Cron job in computing means scheduled task (job). Cron is derived from Chronus or Khronos, Χρόνος, time.
For your information, I use Python environment.
We can make automated scheduled tasks for our application, here's how.
Now, this isn't included in documentation, or I didn't read that, or it is implicit, uh, hm, anyawyawawa, that is, if we provide
HTTP headers or
response headers (content-type, content-encoding, pragma, etc) for the URL being used for the automated job, on the App Engine dashboard, when we test (manually run) the task in production (or observing the periodical running task), the status will be
failed. But the process itself is actually successfully done, no error, no whatsowhatso. We've got a "wrong status".
What we need to do to avoid that (wrong status) is to eliminate the
HTTP headers for the URL used for the cron job. Use a filter, like
if filter in the (for instance in Python: your_own_cron_task.py) URL handler.
If the the task trigger is manual, e.g. we trigger that ourselves (not originating from Google App Engine, this is the reference, scroll down to "Cron requests" section), and we need a response for the task being done, use the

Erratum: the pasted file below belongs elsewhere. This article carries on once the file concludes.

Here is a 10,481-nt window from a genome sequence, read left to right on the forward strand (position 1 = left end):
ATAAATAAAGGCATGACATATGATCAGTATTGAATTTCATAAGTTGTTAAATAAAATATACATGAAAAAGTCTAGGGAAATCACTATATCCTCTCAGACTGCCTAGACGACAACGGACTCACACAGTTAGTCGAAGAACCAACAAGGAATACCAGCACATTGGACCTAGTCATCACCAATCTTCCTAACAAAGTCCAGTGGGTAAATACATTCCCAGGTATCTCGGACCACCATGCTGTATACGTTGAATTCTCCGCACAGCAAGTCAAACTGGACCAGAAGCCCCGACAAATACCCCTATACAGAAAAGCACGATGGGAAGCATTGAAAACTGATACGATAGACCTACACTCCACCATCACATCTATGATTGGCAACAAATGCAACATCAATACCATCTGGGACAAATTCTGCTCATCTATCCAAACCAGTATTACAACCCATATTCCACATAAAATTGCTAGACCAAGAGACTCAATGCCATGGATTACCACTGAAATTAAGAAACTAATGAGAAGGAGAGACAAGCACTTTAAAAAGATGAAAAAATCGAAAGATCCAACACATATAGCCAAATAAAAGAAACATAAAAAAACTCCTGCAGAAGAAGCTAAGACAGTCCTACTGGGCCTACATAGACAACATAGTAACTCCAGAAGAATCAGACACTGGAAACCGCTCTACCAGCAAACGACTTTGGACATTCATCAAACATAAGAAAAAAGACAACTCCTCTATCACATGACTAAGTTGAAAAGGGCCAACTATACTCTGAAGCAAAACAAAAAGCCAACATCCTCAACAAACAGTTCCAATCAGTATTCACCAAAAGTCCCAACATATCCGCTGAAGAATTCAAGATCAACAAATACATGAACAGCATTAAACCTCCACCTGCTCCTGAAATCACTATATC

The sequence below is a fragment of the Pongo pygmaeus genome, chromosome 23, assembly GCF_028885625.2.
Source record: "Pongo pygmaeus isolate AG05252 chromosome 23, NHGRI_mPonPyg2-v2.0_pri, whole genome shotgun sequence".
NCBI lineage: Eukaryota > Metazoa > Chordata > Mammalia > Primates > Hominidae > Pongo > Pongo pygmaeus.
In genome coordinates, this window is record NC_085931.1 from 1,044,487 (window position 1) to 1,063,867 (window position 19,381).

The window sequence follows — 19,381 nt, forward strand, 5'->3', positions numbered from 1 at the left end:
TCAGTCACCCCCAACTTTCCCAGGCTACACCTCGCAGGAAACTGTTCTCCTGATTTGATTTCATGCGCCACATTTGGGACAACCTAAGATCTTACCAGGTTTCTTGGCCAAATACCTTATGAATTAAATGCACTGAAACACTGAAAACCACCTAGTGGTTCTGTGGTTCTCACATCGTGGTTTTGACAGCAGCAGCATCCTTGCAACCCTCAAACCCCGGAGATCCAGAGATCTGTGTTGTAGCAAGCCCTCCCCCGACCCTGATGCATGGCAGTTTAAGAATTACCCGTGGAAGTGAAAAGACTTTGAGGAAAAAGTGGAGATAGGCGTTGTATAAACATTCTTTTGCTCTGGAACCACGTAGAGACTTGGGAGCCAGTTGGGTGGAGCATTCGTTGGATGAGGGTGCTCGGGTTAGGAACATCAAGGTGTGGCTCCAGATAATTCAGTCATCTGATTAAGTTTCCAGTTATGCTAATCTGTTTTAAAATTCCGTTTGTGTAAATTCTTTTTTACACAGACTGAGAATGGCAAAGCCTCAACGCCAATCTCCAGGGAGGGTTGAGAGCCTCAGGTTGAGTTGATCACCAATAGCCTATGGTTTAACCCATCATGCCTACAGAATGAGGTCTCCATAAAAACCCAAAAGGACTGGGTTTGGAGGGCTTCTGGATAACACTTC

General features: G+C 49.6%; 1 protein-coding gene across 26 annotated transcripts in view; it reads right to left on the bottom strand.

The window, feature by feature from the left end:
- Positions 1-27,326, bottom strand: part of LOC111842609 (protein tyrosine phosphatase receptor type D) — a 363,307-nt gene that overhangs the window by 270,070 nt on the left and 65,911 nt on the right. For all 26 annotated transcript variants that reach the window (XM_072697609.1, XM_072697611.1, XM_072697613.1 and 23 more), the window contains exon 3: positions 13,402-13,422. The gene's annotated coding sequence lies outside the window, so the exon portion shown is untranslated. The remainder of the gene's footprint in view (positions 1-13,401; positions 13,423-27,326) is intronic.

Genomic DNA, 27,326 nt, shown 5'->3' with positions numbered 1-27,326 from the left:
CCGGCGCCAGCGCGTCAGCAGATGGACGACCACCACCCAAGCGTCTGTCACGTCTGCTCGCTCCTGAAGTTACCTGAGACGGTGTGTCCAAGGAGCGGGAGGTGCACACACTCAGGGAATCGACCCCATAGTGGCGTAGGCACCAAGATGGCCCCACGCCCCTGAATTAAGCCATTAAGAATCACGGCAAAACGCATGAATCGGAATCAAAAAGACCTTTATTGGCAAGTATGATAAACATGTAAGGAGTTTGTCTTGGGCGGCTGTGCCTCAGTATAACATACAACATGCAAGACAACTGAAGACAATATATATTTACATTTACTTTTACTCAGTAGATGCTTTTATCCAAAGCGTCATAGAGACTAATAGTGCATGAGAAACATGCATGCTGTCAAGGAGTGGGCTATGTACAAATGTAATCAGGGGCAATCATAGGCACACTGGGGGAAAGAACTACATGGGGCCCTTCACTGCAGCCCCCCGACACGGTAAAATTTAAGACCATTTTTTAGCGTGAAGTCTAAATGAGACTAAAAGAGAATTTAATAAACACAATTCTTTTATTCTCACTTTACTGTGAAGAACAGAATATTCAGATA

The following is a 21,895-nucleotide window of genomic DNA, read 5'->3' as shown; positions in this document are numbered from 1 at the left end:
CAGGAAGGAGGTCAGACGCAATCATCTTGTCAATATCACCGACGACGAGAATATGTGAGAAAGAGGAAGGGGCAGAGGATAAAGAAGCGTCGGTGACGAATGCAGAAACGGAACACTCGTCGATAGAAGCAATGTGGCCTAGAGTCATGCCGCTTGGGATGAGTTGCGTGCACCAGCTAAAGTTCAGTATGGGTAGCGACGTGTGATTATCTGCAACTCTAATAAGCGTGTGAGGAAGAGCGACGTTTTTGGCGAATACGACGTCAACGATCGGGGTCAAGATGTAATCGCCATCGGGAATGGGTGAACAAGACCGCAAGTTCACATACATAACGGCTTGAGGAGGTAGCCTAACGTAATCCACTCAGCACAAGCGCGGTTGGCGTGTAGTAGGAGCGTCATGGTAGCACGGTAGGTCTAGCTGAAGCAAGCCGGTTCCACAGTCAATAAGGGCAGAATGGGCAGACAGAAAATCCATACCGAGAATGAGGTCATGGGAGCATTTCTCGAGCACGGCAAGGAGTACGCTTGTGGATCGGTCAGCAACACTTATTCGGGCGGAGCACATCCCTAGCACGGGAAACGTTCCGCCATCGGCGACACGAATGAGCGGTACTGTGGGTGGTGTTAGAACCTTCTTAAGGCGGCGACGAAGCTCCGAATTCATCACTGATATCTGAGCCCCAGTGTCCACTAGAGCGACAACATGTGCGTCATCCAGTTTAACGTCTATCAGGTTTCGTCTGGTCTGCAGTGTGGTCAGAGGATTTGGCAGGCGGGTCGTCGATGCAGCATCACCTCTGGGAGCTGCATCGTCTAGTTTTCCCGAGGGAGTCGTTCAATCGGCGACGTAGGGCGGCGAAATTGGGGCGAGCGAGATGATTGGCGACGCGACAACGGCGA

HTTP headers, since we need to see the actual response status and such via
HTTP. But when it is an automated task (the request originates from Google App Engine), we do not include
HTTP headers for that URL.
That was from trial and error from my own application. So, I hope it works for you too.
The tip above is applicable only if your cron job(s) is(are) properly written (no error), included in
cron.yaml (for Python environment) with correct scheduling syntax, and working (successfully tested) in local development server. I sometimes forget about the
HTTP headers, thus, this tip.
Alrighty, that is all.